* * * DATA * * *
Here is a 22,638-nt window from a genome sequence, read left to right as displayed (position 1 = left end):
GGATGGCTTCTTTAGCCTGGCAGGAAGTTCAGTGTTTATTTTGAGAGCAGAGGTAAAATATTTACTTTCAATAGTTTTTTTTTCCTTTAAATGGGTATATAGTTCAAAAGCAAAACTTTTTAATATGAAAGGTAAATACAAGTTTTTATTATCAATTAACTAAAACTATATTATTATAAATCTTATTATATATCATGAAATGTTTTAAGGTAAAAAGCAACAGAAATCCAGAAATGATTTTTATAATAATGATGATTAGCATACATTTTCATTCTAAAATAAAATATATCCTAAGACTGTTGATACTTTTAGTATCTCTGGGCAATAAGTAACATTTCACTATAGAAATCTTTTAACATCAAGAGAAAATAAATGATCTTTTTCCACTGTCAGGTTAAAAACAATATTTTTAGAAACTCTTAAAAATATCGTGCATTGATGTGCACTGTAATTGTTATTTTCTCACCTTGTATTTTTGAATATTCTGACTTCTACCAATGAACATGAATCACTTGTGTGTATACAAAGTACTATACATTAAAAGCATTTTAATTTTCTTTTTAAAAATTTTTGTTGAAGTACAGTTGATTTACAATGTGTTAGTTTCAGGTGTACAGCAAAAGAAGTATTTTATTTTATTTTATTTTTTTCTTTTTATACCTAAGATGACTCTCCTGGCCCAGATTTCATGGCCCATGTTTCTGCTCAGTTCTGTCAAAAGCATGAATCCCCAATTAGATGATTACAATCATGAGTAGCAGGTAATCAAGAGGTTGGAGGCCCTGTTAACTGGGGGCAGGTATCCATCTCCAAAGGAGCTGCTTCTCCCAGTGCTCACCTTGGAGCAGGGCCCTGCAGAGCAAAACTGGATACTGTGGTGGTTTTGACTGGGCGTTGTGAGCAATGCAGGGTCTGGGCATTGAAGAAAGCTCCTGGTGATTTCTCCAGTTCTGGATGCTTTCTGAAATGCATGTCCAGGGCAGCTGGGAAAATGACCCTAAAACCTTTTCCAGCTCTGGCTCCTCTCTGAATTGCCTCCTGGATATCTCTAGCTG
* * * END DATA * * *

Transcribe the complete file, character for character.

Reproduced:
Here is a 22,638-nt window from a genome sequence, read left to right as displayed (position 1 = left end):
GGATGGCTTCTTTAGCCTGGCAGGAAGTTCAGTGTTTATTTTGAGAGCAGAGGTAAAATATTTACTTTCAATAGTTTTTTTTTCCTTTAAATGGGTATATAGTTCAAAAGCAAAACTTTTTAATATGAAAGGTAAATACAAGTTTTTATTATCAATTAACTAAAACTATATTATTATAAATCTTATTATATATCATGAAATGTTTTAAGGTAAAAAGCAACAGAAATCCAGAAATGATTTTTATAATAATGATGATTAGCATACATTTTCATTCTAAAATAAAATATATCCTAAGACTGTTGATACTTTTAGTATCTCTGGGCAATAAGTAACATTTCACTATAGAAATCTTTTAACATCAAGAGAAAATAAATGATCTTTTTCCACTGTCAGGTTAAAAACAATATTTTTAGAAACTCTTAAAAATATCGTGCATTGATGTGCACTGTAATTGTTATTTTCTCACCTTGTATTTTTGAATATTCTGACTTCTACCAATGAACATGAATCACTTGTGTGTATACAAAGTACTATACATTAAAAGCATTTTAATTTTCTTTTTAAAAATTTTTGTTGAAGTACAGTTGATTTACAATGTGTTAGTTTCAGGTGTACAGCAAAAGAAGTATTTTATTTTATTTTATTTTTTTCTTTTTATACCTAAGATGACTCTCCTGGCCCAGATTTCATGGCCCATGTTTCTGCTCAGTTCTGTCAAAAGCATGAATCCCCAATTAGATGATTACAATCATGAGTAGCAGGTAATCAAGAGGTTGGAGGCCCTGTTAACTGGGGGCAGGTATCCATCTCCAAAGGAGCTGCTTCTCCCAGTGCTCACCTTGGAGCAGGGCCCTGCAGAGCAAAACTGGATACTGTGGTGGTTTTGACTGGGCGTTGTGAGCAATGCAGGGTCTGGGCATTGAAGAAAGCTCCTGGTGATTTCTCCAGTTCTGGATGCTTTCTGAAATGCATGTCCAGGGCAGCTGGGAAAATGACCCTAAAACCTTTTCCAGCTCTGGCTCCTCTCTGAATTGCCTCCTGGATATCTCTAGCTG